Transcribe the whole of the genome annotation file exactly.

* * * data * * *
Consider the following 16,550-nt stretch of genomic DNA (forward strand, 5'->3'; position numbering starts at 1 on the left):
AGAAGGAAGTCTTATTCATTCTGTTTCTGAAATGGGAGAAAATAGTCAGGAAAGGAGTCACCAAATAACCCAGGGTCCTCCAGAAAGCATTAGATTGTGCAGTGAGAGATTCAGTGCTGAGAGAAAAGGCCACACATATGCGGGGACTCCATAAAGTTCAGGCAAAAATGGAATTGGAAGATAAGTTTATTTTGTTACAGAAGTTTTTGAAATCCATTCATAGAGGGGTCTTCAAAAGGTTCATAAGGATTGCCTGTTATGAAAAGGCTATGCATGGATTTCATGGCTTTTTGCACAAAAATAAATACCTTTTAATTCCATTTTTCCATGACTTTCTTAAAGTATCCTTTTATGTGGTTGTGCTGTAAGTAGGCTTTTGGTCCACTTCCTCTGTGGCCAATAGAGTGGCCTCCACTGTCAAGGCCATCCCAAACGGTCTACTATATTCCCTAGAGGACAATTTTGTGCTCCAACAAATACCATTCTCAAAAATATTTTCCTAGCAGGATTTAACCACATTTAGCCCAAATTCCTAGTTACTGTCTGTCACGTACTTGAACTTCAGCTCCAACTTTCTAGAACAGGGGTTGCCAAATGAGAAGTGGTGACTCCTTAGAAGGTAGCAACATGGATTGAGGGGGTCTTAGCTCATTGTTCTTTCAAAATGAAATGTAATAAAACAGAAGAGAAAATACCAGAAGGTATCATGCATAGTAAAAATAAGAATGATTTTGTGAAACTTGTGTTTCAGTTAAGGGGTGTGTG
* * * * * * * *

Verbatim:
Consider the following 16,550-nt stretch of genomic DNA (forward strand, 5'->3'; position numbering starts at 1 on the left):
AGAAGGAAGTCTTATTCATTCTGTTTCTGAAATGGGAGAAAATAGTCAGGAAAGGAGTCACCAAATAACCCAGGGTCCTCCAGAAAGCATTAGATTGTGCAGTGAGAGATTCAGTGCTGAGAGAAAAGGCCACACATATGCGGGGACTCCATAAAGTTCAGGCAAAAATGGAATTGGAAGATAAGTTTATTTTGTTACAGAAGTTTTTGAAATCCATTCATAGAGGGGTCTTCAAAAGGTTCATAAGGATTGCCTGTTATGAAAAGGCTATGCATGGATTTCATGGCTTTTTGCACAAAAATAAATACCTTTTAATTCCATTTTTCCATGACTTTCTTAAAGTATCCTTTTATGTGGTTGTGCTGTAAGTAGGCTTTTGGTCCACTTCCTCTGTGGCCAATAGAGTGGCCTCCACTGTCAAGGCCATCCCAAACGGTCTACTATATTCCCTAGAGGACAATTTTGTGCTCCAACAAATACCATTCTCAAAAATATTTTCCTAGCAGGATTTAACCACATTTAGCCCAAATTCCTAGTTACTGTCTGTCACGTACTTGAACTTCAGCTCCAACTTTCTAGAACAGGGGTTGCCAAATGAGAAGTGGTGACTCCTTAGAAGGTAGCAACATGGATTGAGGGGGTCTTAGCTCATTGTTCTTTCAAAATGAAATGTAATAAAACAGAAGAGAAAATACCAGAAGGTATCATGCATAGTAAAAATAAGAATGATTTTGTGAAACTTGTGTTTCAGTTAAGGGGTGTGTG